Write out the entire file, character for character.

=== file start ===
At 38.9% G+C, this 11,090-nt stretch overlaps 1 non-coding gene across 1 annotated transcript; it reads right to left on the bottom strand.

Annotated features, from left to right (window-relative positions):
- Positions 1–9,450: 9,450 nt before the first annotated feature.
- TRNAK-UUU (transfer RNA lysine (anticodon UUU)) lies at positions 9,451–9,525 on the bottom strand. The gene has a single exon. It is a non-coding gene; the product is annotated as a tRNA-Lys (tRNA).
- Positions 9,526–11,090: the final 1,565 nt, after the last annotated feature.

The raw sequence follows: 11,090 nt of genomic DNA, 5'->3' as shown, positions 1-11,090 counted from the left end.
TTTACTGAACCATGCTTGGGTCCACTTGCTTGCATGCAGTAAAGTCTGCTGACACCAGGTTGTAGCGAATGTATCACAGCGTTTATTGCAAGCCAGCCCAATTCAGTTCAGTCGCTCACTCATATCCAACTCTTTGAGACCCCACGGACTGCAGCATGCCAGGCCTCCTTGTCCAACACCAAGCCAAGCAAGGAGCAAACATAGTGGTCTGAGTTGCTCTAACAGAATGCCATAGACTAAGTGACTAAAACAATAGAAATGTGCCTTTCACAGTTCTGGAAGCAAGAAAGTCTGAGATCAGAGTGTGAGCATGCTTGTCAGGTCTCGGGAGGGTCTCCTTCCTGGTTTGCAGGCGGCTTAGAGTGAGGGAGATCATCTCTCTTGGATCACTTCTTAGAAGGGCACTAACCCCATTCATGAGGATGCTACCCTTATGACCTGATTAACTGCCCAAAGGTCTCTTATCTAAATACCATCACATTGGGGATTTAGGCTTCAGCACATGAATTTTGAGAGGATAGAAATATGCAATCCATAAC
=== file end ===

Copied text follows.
At 38.9% G+C, this 11,090-nt stretch overlaps 1 non-coding gene across 1 annotated transcript; it reads right to left on the bottom strand.

Annotated features, from left to right (window-relative positions):
- Positions 1–9,450: 9,450 nt before the first annotated feature.
- TRNAK-UUU (transfer RNA lysine (anticodon UUU)) lies at positions 9,451–9,525 on the bottom strand. The gene has a single exon. It is a non-coding gene; the product is annotated as a tRNA-Lys (tRNA).
- Positions 9,526–11,090: the final 1,565 nt, after the last annotated feature.

The raw sequence follows: 11,090 nt of genomic DNA, 5'->3' as shown, positions 1-11,090 counted from the left end.
TTTACTGAACCATGCTTGGGTCCACTTGCTTGCATGCAGTAAAGTCTGCTGACACCAGGTTGTAGCGAATGTATCACAGCGTTTATTGCAAGCCAGCCCAATTCAGTTCAGTCGCTCACTCATATCCAACTCTTTGAGACCCCACGGACTGCAGCATGCCAGGCCTCCTTGTCCAACACCAAGCCAAGCAAGGAGCAAACATAGTGGTCTGAGTTGCTCTAACAGAATGCCATAGACTAAGTGACTAAAACAATAGAAATGTGCCTTTCACAGTTCTGGAAGCAAGAAAGTCTGAGATCAGAGTGTGAGCATGCTTGTCAGGTCTCGGGAGGGTCTCCTTCCTGGTTTGCAGGCGGCTTAGAGTGAGGGAGATCATCTCTCTTGGATCACTTCTTAGAAGGGCACTAACCCCATTCATGAGGATGCTACCCTTATGACCTGATTAACTGCCCAAAGGTCTCTTATCTAAATACCATCACATTGGGGATTTAGGCTTCAGCACATGAATTTTGAGAGGATAGAAATATGCAATCCATAAC